From Too Many Chefs -

December 2, 2004
What to do with leftover turkey...

turkey curry.jpgFor those of you in the US, it has now been one week since Thanksgiving. Maybe, if you are lucky, you have already finished up the last of your turkey. In our household, however, we generally get a turkey at least twice as large as we need. For the Critic, this satisfies some strange primal urge that I have never entirely understood; for me, it just means lots and lots of good material for creativity. I hope you have been vigilant in saving turkey bones and made yourself some soup stock. (Our bird was bigger than our stock pots, and even broken down had to be simmered in two!) On the day after Thanksgiving, you may have made yourself the obligatory turkey sandwich. You can also make a nice turkey and dumpling stew, substituting the meat in this recipe. Alternatively, you can make a turkey pot pie, using this one.

And then, at some point, you start getting tired of the taste of turkey. This is when I turn to a recipe with pizzazz, one that will almost-but-not-quite hide that turkey flavour: a curry.

Actually, I got this idea from Helen Fielding's book, Bridget Jones' Diary, where Bridget is dragged to the traditional post-New Year's Eve turkey curry buffet by her parents. It sounded like an eminently intelligent thing to do with leftover turkey and so I scoured my English cookbooks for a good curry recipe. I found one, on the first try, in Nigel Slater's Real Cooking: A creamy, clourful, fragrant chicken curry (page 86).

This is an adaptation of the recipe, which Nigel describes thus: "A seriously unauthentic dish, this, but who gives a monkey's for authenticity? All that really matters is whether something is good to eat. And this is. It is neither Thai nor Indian. A few purists are going to be really pissed-off, especially about the crème fraîche." How can you not love this man? For me, he has his priorities firmly in the right place.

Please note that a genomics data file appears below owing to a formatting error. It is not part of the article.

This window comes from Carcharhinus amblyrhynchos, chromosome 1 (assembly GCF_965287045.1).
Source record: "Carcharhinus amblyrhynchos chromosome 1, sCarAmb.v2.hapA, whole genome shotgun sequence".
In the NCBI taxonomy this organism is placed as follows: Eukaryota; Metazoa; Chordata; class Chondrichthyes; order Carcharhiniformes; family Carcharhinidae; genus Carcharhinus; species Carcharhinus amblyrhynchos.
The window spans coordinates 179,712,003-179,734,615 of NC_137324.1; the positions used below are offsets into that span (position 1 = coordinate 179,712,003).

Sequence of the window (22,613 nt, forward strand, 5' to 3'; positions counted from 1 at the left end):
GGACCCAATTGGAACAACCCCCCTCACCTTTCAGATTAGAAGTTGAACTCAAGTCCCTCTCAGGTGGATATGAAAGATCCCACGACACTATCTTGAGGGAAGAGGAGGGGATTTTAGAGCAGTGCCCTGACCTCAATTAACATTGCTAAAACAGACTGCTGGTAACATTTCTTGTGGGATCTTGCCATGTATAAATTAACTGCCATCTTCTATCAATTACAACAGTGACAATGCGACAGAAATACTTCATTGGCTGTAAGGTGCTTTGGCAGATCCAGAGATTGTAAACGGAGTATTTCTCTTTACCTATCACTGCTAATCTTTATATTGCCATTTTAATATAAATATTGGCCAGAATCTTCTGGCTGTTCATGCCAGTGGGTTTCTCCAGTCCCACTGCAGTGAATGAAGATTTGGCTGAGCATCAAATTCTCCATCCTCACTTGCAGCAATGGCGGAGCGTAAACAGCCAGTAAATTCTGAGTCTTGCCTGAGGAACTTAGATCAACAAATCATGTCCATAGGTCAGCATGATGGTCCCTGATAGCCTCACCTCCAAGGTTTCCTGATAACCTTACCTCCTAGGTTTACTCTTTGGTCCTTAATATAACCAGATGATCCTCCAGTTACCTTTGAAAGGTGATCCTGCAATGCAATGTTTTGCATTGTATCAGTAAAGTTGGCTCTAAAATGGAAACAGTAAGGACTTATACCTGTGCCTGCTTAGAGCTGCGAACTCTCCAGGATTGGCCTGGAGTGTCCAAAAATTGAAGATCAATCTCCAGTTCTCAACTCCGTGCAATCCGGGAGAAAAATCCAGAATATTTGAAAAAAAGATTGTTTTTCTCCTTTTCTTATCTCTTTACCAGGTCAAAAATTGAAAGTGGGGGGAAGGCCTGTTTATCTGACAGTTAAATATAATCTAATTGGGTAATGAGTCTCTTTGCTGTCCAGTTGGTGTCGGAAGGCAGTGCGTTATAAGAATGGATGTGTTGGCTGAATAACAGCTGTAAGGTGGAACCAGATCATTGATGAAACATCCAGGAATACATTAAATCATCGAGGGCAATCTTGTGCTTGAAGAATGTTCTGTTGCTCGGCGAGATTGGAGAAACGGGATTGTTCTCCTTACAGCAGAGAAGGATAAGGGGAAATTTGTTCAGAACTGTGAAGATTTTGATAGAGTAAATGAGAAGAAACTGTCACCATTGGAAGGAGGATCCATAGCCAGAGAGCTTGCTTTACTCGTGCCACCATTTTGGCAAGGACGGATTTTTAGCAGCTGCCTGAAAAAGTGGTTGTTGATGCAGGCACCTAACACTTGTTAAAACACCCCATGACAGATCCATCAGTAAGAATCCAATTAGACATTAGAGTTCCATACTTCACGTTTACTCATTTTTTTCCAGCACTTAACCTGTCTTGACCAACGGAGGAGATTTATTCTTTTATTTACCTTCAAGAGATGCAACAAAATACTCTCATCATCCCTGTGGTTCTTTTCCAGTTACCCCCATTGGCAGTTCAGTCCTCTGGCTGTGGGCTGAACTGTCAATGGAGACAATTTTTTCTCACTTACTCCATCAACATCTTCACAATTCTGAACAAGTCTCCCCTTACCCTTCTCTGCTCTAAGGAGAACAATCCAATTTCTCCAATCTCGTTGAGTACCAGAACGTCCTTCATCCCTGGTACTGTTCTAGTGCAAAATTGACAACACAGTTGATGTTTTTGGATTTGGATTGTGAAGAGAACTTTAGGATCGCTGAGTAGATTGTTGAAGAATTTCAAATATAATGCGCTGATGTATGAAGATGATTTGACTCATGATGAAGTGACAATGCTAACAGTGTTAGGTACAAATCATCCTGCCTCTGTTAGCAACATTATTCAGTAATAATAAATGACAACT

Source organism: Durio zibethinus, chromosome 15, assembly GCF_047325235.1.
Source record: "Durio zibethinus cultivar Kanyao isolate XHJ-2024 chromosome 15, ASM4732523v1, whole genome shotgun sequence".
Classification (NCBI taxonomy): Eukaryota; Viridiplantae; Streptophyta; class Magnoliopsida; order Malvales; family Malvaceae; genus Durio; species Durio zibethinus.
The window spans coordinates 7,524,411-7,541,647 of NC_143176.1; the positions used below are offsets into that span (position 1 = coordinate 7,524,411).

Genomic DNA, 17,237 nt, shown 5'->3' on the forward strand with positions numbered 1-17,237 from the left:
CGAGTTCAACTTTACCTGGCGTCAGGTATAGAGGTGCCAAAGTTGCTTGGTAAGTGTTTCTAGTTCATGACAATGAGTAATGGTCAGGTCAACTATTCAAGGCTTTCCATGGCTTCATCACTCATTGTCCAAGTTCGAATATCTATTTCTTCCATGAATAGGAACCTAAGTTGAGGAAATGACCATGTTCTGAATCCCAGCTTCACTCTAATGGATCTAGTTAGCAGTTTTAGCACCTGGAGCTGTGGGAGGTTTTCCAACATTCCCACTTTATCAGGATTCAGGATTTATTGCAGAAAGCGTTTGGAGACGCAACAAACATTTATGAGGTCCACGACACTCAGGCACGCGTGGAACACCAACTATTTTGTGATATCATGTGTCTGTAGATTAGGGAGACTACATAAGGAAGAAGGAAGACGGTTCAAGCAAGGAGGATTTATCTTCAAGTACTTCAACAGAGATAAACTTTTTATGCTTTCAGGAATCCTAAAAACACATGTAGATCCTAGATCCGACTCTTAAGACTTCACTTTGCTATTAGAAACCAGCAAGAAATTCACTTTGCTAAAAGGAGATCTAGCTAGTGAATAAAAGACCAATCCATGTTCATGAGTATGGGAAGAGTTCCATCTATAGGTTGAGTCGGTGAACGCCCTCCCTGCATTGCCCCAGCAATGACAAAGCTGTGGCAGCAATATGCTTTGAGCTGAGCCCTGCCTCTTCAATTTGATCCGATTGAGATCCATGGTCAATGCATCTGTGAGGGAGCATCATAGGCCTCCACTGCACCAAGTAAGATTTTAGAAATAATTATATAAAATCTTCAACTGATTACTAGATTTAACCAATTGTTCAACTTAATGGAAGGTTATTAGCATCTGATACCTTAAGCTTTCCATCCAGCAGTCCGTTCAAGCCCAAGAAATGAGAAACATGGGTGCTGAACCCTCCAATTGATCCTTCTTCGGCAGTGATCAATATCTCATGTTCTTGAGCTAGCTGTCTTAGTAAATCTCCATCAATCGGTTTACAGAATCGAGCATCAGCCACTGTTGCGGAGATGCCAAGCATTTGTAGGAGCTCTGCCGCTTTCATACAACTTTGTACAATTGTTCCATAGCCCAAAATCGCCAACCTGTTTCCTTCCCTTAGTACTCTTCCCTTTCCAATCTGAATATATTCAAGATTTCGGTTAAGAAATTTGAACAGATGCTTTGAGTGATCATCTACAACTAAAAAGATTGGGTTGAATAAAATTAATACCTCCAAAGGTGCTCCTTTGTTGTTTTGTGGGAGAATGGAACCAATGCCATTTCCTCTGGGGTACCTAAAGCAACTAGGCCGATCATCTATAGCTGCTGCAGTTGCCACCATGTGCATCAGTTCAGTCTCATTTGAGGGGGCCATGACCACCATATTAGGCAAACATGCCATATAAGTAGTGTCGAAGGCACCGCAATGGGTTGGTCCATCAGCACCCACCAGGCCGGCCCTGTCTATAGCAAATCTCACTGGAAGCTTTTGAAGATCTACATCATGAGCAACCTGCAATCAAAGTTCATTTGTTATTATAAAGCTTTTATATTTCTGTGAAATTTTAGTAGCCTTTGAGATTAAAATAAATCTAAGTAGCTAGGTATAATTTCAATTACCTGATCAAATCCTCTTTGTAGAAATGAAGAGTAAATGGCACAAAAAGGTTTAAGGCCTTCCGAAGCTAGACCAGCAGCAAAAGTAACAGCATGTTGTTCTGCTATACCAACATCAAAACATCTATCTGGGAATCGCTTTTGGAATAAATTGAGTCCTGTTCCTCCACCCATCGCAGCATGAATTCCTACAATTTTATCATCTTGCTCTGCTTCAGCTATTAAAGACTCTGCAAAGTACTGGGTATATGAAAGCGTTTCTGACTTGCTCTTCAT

So here is my version, a Creamy, colourful, fragrant (spicy!) turkey curry. Courtesy of Nigel Slater. Serves 4.

1 1/2 cups chopped turkey meat, heavy on the dark meat (the original recipe called for chicken thighs only)
2 medium onions, roughly chopped
2 knobs of ginger, about two Tbs when finely chopped
3 plump juicy garlic cloves
a large bunch of coriander leaves and stalks, chopped
1 Tbs chopped fresh or frozen basil
1 Tbs dried chili flakes
2 tsp cumin seeds
10 green cardamom pods
1 Tbs ground tumeric
6 tomatoes, chopped
1/2 a small zucchini/courgette (optional - threw it in because I had one needing to be used)
1 pot of unsweetened plain yogurt
juice from half a lemon
4 heaped Tbs crème fraîche
salt to taste

Put a little oil or butter or both in a large deep frying pan and set the onion to soften. Add the ginger and garlic. In the meantime, open the cardamom pods and extract the black seeds. Crush these with half the cumin seeds with a mortar and pestle or (if you don't have one) in a plastic bag with a rolling pin. Add these and the rest of the dried spices to the onion mix and let it simmer a while, even if this means a bit sticks to the bottom of the pan. Chop the tomatoes and add them to the pan. As they give off their juice, use it to scrape up the bits of spice on the bottom of the pan. Add the coriander, reserving a tablespoon or so for garnish if you are that kind of person.